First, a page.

A swarm of earthquakes and shifting lava flows have scientists wondering what Kilauea will do next. The active volcano already has two active eruptions -- is it on the verge of starting a third?
According to Yahoo News, the lake of lava in overlook crater on the summit of Kilauea on the Big Island of Hawaii has dropped around 500 feet. The sudden drop came after a bulging period, where the lake overflowed and began to stream into Halemaumau Crater.
As the molten rock dropped, the summit started to become deformed, according to Big Island News.
Likewise, earthquake swarms have rocked the area. The Honolulu Star reports that small earthquakes have been recorded since last Monday, when the lake began to recede. Last weekend was particularly shaky, with two magnitude-3.0 earthquakes hitting on Saturday.
As previously reported by the Inquisitr, a magnitude-4.5 quake rocked the big island on Sunday. So far, the activity hasn't been harmful, but scientists are wondering what this means for Kilauea.
Scientist Steven Brantley of the Hawaiian Volcano Observatory explained that the lava must have gone somewhere, and now they trying figure out what's the next event.
"We don't know what the outcome of this activity might be. That is the challenge, is trying to interpret what this activity really means in terms of the next step for Kilauea."One possibility is that the lava will burst out of Kilauea in a new spot.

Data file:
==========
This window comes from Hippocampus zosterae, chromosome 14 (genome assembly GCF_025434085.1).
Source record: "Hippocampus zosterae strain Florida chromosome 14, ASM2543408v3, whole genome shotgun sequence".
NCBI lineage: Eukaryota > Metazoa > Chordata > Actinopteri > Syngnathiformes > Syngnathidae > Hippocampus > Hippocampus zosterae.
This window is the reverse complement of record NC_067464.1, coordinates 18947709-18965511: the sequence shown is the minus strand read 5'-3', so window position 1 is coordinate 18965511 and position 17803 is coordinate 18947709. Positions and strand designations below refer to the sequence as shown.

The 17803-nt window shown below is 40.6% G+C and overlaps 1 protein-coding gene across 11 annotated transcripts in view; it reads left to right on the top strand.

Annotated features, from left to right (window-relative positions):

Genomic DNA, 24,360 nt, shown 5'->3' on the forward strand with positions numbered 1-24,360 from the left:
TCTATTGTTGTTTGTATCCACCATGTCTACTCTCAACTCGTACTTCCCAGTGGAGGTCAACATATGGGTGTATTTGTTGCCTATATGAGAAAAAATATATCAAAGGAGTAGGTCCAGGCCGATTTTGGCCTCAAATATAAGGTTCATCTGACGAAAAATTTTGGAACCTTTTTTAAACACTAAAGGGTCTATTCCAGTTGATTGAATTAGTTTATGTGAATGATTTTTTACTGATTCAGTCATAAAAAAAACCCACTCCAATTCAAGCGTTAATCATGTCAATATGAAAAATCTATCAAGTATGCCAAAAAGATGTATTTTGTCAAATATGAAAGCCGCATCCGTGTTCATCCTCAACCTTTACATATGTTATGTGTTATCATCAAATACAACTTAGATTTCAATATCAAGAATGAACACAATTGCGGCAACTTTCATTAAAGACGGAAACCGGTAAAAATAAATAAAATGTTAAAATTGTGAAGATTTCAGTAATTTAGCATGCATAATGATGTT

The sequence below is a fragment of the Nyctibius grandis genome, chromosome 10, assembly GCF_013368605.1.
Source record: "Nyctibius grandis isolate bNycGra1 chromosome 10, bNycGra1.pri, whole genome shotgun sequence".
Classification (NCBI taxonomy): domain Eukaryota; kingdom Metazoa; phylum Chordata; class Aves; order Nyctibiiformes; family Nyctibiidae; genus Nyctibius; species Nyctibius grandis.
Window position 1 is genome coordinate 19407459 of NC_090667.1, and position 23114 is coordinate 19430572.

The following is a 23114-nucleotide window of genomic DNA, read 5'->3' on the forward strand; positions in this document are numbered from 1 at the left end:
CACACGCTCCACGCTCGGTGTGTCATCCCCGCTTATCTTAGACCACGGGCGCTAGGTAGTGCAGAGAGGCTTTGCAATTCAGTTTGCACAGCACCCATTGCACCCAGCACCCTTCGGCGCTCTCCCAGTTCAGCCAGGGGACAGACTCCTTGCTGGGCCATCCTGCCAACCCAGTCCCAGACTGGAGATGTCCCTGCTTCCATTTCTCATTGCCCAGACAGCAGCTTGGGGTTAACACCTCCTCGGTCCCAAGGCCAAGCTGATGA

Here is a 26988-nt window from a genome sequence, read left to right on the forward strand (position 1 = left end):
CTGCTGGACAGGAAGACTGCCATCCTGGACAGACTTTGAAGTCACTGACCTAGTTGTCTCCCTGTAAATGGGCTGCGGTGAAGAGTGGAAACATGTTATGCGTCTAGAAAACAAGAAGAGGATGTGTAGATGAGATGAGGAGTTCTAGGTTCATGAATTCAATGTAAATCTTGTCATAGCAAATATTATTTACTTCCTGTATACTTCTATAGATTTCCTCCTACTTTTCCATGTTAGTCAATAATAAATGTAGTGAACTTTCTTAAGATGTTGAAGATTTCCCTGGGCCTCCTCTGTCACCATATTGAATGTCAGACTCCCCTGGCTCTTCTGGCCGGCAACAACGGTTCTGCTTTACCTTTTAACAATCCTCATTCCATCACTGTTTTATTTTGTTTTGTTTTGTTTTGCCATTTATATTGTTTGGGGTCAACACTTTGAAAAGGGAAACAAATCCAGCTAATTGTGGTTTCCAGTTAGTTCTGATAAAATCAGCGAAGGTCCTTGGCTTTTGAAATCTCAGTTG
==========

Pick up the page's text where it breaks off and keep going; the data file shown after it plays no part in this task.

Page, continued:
Currently, there are two eruptions on the active volcano. One is the iconic lava flow into Halemaumau Crater in Hawaii Volcanoes National Park, often viewed by tourists. The other is called the Puu Oo vent. Last year, that eruption caused residents of the small town of Pahoa to vacate while the lava flow creeped in -- until eventually stopping at a shopping center.
If a third eruption does occur, researchers say it will most likely be in what's called the Southwest Rift Zone. In that case, the population will not be at risk, and there are no structures that could be damaged. The question remains if the molten rock does come to the surface, will it simply seep out of the mountain or will it go off with more of a bang?
A more violent eruption for Kilauea would mean larger, more intense earthquakes for the area. Still, the possibility remains that nothing will happen at all except internal shifting, and Brantley reports that seismic activity has become quieter since Saturday.
[Image Credit: USGS/Wikimedia Commons]